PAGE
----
Man, do I hate the drugs.
Tomorrow it’s eight months since my cellphone rang just as I settled on the couch, snuggly winter jammies on, to (unusually for me) do some work. Mozart was playing on the iPod hi-fi connection.
Since then, after some rejection while still in hospital, the detante between myself and my new liver has been cordial, even genial. The drugs?
For the last few weeks my skin has been super-dry, and it crawls. My neck is incredibly itchy. I struggle to sleep, although during the day when I am busy it’s OK.
Last night I went to have blood tests that I hope will lead to my doctor reducing my drugs dose. There is always the chance that I am wrong and there is some other problem, but this is exactly how my skin felt late last year when the drugs dose was too high. I am pretty convinced it’s the drugs’ fault.
I do wonder what makes the dose go too high. I mean, I am not that much thinner (I lost about 4kg). Maybe my body is just getting increasingly efficient? Maybe going back to yoga and walking made it so? Perhaps the digestive bacteria I started taking means I absorb more? I’m not a medical expert, so I have no idea.
All I do know is every post-transplant problem I have had has been thanks to these necessary evils, the drugs. I hate them. I resent taking them, but I know I have to.
It’s drugs that, in part, got me in this place in the first place. Some of the tumours found in my liver – benign ones – were related to the contraceptive pill. I should have known. I never found one that suited me. Taking the Pill was an endless round of migraines, “women’s troubles”, nausea and diminished libido.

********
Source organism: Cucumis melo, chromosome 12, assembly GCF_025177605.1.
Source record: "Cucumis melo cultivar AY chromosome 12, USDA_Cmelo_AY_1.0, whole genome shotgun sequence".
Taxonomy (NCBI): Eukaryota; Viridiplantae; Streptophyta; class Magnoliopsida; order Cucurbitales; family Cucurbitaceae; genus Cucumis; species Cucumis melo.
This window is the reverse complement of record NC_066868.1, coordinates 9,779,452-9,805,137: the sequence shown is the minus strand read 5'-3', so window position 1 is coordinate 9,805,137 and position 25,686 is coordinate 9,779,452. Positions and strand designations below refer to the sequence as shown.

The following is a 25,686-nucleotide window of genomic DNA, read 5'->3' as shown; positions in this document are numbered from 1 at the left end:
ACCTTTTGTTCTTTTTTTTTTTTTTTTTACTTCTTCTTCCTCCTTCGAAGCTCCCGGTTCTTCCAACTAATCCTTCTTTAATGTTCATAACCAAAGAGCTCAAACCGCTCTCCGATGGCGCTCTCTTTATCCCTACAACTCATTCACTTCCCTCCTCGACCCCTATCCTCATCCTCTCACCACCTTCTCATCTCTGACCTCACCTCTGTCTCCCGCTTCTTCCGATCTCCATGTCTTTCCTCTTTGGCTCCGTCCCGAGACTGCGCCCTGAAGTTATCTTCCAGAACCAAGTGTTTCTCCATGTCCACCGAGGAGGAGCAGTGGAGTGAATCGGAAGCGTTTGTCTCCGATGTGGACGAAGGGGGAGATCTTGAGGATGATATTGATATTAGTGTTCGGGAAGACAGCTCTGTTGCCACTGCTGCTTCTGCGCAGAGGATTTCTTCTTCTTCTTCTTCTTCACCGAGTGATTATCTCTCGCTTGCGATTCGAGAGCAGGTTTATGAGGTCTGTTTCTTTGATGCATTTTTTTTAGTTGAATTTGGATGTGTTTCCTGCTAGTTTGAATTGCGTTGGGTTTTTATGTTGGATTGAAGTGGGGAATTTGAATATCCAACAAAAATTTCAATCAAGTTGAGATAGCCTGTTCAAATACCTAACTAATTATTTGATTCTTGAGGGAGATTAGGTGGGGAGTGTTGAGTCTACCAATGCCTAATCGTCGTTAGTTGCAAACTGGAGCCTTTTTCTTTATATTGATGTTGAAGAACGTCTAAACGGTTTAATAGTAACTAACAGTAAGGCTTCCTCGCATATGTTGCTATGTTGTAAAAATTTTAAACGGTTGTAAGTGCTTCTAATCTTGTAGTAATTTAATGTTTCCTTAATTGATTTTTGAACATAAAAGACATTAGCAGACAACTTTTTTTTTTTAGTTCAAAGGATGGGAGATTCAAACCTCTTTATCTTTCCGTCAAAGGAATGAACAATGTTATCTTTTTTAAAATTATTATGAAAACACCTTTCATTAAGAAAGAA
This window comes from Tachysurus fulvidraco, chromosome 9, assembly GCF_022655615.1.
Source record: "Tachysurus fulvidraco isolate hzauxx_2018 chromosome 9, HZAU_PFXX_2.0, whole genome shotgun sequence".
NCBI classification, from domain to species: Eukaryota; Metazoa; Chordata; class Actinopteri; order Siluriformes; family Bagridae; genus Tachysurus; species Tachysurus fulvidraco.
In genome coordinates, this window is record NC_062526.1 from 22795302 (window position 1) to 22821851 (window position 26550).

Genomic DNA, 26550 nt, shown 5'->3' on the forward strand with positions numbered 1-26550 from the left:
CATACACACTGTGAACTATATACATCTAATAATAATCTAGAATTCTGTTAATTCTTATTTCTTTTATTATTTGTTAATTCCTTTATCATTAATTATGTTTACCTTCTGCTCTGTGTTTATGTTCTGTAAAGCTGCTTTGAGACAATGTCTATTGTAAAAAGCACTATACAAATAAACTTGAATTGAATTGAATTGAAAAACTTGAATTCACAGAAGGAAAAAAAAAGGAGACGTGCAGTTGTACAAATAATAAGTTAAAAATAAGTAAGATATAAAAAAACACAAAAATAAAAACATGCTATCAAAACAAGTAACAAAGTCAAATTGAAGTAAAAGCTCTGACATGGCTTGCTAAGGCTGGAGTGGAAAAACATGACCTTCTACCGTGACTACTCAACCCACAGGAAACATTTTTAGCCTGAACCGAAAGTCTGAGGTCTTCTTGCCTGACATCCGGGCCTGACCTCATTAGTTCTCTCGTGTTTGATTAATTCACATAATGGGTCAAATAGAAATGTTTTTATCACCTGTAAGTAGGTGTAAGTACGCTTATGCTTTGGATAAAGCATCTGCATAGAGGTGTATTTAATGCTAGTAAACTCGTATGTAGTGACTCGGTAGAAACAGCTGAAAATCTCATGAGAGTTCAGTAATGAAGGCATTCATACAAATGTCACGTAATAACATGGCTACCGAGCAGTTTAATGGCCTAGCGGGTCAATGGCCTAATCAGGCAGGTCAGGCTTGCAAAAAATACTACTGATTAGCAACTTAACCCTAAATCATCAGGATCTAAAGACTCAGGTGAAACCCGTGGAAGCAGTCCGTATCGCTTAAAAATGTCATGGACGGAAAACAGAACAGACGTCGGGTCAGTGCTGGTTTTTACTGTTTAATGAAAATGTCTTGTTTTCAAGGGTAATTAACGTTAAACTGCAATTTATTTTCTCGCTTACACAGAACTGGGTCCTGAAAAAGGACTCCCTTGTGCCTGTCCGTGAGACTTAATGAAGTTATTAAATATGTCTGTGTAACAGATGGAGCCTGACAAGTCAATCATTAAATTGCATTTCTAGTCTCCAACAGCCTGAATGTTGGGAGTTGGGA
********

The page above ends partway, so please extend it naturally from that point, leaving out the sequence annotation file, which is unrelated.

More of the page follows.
What’s amazing is I am lucky. The drugs people had to take 15-20 years ago, perhaps even 10 years ago, had far worse side effects. For me, if the dose is optimal, I am actually without side effects (that I know of). I also live, however, with perpetual anxiety over what these drugs are doing to me while I live oblivious. You pay for life with death, and I wonder if it is the drugs that, in the end, will kill me!
I have a friend who has a congenital pancreatic condition, and diabetes. We share whispered commiserations at the office water cooler. He is my example of “You never know how lucky you are” (Dr Seuss book). I am most certainly far better off than he.
One of the commiserations we share, often, is this -the drugs he has to take also give him grief. (Lovely South African phrase, that).
Yes, the drugs – can’t live with ’em, can’t live without ’em.
For me there is far more joy than not in life, but these drugs are a bitter pill to swallow.